Thinking back to my k through 12 schooling, I do believe discriminatory and oppressive practices in my math/science classes were obvious. One example that strikes my mind right away takes me back to grade 7 during a math lesson. While many students could not understand how to complete this specific math problem on the board, I than tried it a different way and showed my classmates how to do it. Although my way also got the correct answer, the teacher was not to happy about this. She wanted us to do it the way she had planned, which is understandable but at the same time she did not take into account that people learn and think in many different ways. Another example would be in my grade 11 chemistry class. I do not remember a single lesson that incorporated indigenous teachings into the different topics, even where indigenous knowledge would be extremely advantageous such as in organic chemistry. I think learning about indigenous plants alongside organic chemistry puts real life into what students are learning in the classroom. I think experiences such as the ones I have are the ones that can surely impact the educational paths of many students.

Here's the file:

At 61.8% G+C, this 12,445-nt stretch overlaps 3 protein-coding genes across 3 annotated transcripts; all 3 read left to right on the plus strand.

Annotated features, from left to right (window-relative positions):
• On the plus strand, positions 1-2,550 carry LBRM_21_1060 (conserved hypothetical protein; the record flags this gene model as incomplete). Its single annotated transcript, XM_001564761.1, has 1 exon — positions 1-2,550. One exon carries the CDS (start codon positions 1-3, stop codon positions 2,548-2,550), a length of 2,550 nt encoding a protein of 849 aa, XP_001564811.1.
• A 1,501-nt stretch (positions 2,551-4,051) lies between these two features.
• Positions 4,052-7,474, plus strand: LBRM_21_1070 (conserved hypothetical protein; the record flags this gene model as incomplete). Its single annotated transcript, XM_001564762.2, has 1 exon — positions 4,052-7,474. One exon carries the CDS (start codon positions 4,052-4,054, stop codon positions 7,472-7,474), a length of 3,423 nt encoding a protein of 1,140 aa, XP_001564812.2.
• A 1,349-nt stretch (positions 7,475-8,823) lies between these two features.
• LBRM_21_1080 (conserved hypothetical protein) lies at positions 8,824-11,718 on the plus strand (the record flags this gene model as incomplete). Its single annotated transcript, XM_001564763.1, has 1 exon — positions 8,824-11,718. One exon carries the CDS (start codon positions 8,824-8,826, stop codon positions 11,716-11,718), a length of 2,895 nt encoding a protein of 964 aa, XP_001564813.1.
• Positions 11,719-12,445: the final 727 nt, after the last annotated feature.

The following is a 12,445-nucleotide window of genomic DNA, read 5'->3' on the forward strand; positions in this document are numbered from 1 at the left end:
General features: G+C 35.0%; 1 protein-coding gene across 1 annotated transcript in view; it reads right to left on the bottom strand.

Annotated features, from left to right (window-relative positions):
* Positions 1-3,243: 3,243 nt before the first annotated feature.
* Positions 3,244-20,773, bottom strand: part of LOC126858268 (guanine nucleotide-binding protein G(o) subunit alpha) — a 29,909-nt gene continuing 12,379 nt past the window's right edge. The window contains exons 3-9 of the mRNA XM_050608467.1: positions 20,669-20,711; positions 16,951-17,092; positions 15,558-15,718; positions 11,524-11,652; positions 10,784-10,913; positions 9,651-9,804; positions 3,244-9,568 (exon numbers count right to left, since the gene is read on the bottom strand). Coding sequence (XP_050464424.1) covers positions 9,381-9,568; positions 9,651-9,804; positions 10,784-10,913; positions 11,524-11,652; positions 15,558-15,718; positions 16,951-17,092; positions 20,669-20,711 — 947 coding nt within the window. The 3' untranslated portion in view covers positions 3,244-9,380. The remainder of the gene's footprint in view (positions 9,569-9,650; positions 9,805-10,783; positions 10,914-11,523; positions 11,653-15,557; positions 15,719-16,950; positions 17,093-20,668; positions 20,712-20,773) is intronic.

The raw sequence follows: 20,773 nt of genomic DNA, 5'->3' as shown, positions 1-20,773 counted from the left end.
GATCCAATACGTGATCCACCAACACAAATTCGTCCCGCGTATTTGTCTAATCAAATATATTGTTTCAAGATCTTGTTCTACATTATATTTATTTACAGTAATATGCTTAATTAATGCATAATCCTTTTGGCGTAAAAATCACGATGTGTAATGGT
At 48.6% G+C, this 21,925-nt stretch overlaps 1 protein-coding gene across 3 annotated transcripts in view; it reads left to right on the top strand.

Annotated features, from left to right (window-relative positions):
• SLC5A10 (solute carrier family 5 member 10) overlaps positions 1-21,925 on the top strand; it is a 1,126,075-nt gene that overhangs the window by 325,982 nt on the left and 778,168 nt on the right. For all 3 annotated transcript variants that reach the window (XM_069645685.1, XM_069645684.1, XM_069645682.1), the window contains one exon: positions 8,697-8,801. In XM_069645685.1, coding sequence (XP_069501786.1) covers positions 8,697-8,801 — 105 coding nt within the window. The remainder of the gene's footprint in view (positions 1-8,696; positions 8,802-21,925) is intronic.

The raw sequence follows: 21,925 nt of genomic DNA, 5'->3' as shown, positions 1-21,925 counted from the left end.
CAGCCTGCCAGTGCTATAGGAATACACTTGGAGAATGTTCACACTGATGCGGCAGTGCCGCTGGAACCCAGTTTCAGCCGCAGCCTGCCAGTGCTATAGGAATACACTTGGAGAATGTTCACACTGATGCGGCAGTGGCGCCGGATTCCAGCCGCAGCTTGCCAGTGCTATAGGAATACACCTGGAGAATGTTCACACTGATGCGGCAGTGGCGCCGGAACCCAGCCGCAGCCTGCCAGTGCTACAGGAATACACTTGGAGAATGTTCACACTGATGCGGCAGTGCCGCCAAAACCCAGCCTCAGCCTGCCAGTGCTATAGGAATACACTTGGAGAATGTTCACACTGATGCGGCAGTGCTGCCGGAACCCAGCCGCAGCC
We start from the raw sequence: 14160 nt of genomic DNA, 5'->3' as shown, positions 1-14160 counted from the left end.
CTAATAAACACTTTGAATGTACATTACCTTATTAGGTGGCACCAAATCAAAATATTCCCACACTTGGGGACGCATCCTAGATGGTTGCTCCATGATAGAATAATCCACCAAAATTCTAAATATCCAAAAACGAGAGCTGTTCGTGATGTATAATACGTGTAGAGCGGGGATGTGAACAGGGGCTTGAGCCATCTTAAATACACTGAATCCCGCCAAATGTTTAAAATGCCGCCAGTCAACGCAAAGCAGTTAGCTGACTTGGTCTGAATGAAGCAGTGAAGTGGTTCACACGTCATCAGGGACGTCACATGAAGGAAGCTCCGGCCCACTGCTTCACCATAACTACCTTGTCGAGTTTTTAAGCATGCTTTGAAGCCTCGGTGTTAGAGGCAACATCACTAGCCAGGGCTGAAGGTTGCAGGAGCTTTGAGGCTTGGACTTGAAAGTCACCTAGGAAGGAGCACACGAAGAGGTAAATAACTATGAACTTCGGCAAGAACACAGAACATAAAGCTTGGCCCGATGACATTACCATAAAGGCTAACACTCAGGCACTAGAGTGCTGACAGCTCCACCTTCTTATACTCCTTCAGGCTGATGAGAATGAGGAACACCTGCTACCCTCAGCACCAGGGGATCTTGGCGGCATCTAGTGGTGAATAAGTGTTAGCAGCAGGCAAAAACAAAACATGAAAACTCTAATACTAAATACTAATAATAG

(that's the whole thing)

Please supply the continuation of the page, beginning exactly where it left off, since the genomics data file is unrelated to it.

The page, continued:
While Reading the Poirier article I learned that there are many ways that Inuit mathematics challenge the ideas that occur in today’s westerns schools. One of these practices were having the students learn orally and through story telling while the Eurocentric way would be using pen, paper and books. Another practice of the Inuit peoples is finding different ways to explain topics such as in religion or in science. the ways of learning present here are example that allows students to. Connect themselves with the environment, traditions, and with others as well.